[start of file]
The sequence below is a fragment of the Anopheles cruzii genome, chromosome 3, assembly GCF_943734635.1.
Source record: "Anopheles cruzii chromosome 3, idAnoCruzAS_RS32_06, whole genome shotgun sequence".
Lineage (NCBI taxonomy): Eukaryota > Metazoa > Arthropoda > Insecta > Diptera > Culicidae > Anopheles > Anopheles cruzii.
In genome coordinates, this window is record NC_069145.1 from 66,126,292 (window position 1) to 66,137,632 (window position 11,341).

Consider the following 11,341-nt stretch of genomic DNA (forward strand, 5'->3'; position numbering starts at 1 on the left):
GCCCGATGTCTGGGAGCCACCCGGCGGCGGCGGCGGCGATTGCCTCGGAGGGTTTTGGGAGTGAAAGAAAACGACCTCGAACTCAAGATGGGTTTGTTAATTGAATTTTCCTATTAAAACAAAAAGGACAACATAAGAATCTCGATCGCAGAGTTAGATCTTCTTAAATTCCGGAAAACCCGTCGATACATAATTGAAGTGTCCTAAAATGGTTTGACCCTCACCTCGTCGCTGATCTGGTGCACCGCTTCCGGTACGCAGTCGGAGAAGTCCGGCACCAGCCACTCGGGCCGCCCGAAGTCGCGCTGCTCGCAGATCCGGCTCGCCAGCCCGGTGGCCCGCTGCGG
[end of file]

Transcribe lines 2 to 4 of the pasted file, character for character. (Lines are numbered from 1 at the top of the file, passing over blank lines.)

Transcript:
Source record: "Anopheles cruzii chromosome 3, idAnoCruzAS_RS32_06, whole genome shotgun sequence".
Lineage (NCBI taxonomy): Eukaryota > Metazoa > Arthropoda > Insecta > Diptera > Culicidae > Anopheles > Anopheles cruzii.
In genome coordinates, this window is record NC_069145.1 from 66,126,292 (window position 1) to 66,137,632 (window position 11,341).